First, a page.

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  75. Even at its best, Adaptation is one of the movie year's most esoteric outings -- more so than even Paul Thomas Anderson's far superior "Punch-drunk Love." Too smart to ignore but a little too smugly superior to like, this could be a movie that ends up slapping its target audience in the face by shooting itself in the foot.
  76. The scenes in Pandora -- a planet with an Earth-like environment -- are so breathtaking that the narrative seems almost beside the point.
  77. Welcome to the Dollhouse does, with accessible dark comedy and chilling honesty, reminding us right off that school-cafeteria agonies only begin with the cuisine. [24 May 1996 Pg.04.D]
    • USA Today
  78. It's an intriguing match of material and filmmaker. Dahl's distinctive, edgy storytelling seems to fit well with Anderson's idiosyncratic worldview and visuals.
  79. Drawing upon "Wag the Dog," "Dr. Strangelove" and "This Is Spinal Tap," this sardonic tale is adapted from the critically acclaimed BBC series "The Thick of It."
  80. The gritty, Oscar-nominated "Traffic" is a limo ride compared with the bloodletting in this year's foreign-film nominee from Mexico.
  81. A smooth mix of humanism and keen filmmaking instincts.
  82. When it comes to sheer spectacle, Star Trek, as re-imagined by J.J. Abrams, delivers.
  83. Landed exactly the right actors for a script that already gets points for respecting its teenage characters.
  84. If it isn't flawless, neither is "Fantasia"... Here's a live-action/animated marvel with no screen antecedent; “Chinatown” may actually come closest. [22 June 1988]
    • USA Today
  85. Features the season's most tragic heroine along with some of the liveliest dead people ever seen on film.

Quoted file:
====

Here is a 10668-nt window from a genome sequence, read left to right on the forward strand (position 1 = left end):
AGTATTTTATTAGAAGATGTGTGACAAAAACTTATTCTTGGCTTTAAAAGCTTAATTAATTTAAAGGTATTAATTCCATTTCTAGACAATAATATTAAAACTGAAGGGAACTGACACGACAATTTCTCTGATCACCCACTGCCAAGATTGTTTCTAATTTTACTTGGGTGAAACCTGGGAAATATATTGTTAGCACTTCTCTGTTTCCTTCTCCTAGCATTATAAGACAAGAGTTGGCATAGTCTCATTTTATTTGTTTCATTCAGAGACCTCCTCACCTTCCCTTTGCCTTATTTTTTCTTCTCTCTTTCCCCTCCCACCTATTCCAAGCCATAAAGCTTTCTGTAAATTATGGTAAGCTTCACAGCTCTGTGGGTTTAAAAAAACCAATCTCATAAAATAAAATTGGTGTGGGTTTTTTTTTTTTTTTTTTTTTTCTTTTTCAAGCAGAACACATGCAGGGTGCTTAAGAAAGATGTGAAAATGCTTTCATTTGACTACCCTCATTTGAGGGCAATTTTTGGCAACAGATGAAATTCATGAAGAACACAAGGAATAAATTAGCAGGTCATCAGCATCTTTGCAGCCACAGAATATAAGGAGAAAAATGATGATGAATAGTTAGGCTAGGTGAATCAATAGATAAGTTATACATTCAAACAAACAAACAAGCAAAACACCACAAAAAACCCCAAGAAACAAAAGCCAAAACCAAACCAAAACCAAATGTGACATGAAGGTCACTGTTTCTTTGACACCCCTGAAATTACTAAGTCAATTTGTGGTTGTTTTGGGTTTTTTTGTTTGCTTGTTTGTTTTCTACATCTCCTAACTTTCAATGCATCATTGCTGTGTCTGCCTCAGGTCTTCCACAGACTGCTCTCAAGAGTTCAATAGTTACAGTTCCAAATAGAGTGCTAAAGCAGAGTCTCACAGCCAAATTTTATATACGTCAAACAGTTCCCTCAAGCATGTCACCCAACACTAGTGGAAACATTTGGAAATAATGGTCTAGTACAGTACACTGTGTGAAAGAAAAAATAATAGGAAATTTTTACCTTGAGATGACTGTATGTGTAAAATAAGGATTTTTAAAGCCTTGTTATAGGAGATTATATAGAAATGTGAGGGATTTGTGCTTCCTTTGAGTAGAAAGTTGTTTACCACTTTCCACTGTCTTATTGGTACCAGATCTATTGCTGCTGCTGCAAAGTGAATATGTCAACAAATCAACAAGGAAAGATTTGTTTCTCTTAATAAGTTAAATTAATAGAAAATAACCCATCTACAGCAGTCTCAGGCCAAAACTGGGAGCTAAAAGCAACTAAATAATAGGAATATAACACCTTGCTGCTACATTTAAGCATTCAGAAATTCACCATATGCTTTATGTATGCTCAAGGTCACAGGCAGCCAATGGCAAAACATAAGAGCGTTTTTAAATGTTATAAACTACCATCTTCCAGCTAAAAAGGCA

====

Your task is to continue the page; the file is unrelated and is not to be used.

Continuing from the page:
86. Jiro is a thoughtful engineer and a romantic, not a soldier. And The Wind Rises conveys the visual poetry of its titular reference.
  87. After watching Pfeiffer and Day-Lewis submerge molten 19th-century sparks here, it is now conceivable that Scorsese could make compelling cinema out of “Three Blind Mice.” [17 Sept 1993, Life, p.1D]
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  88. With special effects so convincing you don't even think about them, a head-case hero and a three-dimensional villain who is his equal, socko Spider-Man 2 has something for everyone.
  89. Audiences meet the most memorable voices in the world of backup singers. They perform with world-famous musical acts, but theirs are not household names. Their stories, however, are inspiring, heartbreaking and enthralling.
  90. Overall, however, the manner in which the film blends the tale of an imperiled boy and the history of cinema makes for an ambitious and fanciful ride.
  91. The climactic rescue by Navy SEALs is riveting. But it's Phillips' devastating after-the-fact shock that leaves the most haunting impression in this ambitious, taut and captivating thriller.
  92. I enjoyed everything about Moonstruck except for its meandering mid-section. On cassette, with vino accompaniment, it may seem perfect. In theaters, with a diet drink, it still rates as the holiday sleeper. [18 Dec 1987]
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  93. This is the kind of well-made movie you wish well but you don't particularly wish to see again.
  94. Drag Me to Hell is unlike any scary thriller in a while: frightening, frenzied and fun.
  95. Timeliness can be tricky to pull off convincingly in movies. It's tough to capture an era while it's still happening, yet Up in the Air does so brilliantly, with wit and humanity.
    • 83 Metascore
    • 100 Critic Score
    In many ways delivers an experience that's even better than the real thing. It brings U2's dazzling rock spectacle to the multiplex with VIP comforts, all-access viewpoints and telescopic close-ups.
  96. Babe, a live-action fable about a valiant pig who conquers prejudice like a barnyard Jackie Robinson, is in a league of its own when it comes to enchantment.
  97. A good little movie dominated by a great central performance that's likely to endure. [30 Jan 1998, p.D2]
    • USA Today